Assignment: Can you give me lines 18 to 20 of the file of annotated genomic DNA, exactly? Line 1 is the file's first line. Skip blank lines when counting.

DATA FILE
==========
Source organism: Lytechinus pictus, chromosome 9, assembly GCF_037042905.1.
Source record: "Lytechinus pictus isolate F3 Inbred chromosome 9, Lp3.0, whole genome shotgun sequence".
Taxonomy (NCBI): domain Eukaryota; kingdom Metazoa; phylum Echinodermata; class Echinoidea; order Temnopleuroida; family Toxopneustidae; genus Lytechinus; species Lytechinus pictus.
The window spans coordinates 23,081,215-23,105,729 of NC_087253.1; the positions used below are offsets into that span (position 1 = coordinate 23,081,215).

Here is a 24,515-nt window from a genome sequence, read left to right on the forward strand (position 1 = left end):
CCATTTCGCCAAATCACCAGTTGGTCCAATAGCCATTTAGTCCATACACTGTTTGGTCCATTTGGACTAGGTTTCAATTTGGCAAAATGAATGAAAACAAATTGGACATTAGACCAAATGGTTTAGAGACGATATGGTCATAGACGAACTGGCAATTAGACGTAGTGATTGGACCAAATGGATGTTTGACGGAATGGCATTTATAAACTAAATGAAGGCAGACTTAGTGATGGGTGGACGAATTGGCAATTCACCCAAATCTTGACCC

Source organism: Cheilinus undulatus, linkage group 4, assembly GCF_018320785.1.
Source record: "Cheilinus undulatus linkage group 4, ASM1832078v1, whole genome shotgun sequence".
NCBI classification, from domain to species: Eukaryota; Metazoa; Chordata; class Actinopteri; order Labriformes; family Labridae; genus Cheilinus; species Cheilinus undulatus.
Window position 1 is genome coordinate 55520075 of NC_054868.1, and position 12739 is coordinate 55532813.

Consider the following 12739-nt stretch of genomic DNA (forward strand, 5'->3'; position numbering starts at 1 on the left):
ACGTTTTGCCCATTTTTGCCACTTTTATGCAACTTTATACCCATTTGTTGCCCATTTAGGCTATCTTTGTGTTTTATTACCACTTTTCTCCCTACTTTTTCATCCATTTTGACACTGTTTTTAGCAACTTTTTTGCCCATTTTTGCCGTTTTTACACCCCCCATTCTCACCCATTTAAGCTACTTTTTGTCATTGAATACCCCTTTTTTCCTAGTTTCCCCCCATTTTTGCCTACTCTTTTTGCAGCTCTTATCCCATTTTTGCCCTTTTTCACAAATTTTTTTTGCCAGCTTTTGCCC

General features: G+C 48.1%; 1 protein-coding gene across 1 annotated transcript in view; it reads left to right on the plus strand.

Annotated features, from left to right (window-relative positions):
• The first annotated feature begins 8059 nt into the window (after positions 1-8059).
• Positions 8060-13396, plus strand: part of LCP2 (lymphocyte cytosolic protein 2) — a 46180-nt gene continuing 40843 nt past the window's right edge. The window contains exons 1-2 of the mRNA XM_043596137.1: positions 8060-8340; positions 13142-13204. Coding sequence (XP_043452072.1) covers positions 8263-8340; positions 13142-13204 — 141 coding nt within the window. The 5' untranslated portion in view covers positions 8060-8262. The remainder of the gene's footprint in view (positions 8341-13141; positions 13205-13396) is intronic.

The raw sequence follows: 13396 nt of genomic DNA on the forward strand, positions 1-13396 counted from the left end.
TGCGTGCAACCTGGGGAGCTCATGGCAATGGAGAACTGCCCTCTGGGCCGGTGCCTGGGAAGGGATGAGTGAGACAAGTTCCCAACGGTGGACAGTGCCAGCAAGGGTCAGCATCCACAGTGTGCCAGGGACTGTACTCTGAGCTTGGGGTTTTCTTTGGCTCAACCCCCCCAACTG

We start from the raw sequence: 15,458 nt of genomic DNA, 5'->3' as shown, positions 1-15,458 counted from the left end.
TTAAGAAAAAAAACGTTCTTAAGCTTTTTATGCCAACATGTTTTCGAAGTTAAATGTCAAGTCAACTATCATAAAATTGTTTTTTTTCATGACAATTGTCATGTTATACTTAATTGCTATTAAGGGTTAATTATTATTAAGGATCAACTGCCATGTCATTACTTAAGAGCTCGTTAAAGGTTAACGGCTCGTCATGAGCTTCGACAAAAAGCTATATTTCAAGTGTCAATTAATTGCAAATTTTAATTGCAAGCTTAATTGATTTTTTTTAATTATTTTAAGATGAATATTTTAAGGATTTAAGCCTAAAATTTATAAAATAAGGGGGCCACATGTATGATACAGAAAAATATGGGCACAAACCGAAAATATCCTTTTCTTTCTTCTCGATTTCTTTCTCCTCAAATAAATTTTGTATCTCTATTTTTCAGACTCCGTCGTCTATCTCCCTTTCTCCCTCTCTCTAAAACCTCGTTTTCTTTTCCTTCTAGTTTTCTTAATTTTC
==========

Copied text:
TGCGTGCAACCTGGGGAGCTCATGGCAATGGAGAACTGCCCTCTGGGCCGGTGCCTGGGAAGGGATGAGTGAGACAAGTTCCCAACGGTGGACAGTGCCAGCAAGGGTCAGCATCCACAGTGTGCCAGGGACTGTACTCTGAGCTTGGGGTTTTCTTTGGCTCAACCCCCCCAACTG

We start from the raw sequence: 15,458 nt of genomic DNA, 5'->3' as shown, positions 1-15,458 counted from the left end.
TTAAGAAAAAAAACGTTCTTAAGCTTTTTATGCCAACATGTTTTCGAAGTTAAATGTCAAGTCAACTATCATAAAATTGTTTTTTTTCATGACAATTGTCATGTTATACTTAATTGCTATTAAGGGTTAATTATTATTAAGGATCAACTGCCATGTCATTACTTAAGAGCTCGTTAAAGGTTAACGGCTCGTCATGAGCTTCGACAAAAAGCTATATTTCAAGTGTCAATTAATTGCAAATTTTAATTGCAAGCTTAATTGATTTTTTTTAATTATTTTAAGATGAATATTTTAAGGATTTAAGCCTAAAATTTATAAAATAAGGGGGCCACATGTATGATACAGAAAAATATGGGCACAAACCGAAAATATCCTTTTCTTTCTTCTCGATTTCTTTCTCCTCAAATAAATTTTGTATCTCTATTTTTCAGACTCCGTCGTCTATCTCCCTTTCTCCCTCTCTCTAAAACCTCGTTTTCTTTTCCTTCTAGTTTTCTTAATTTTC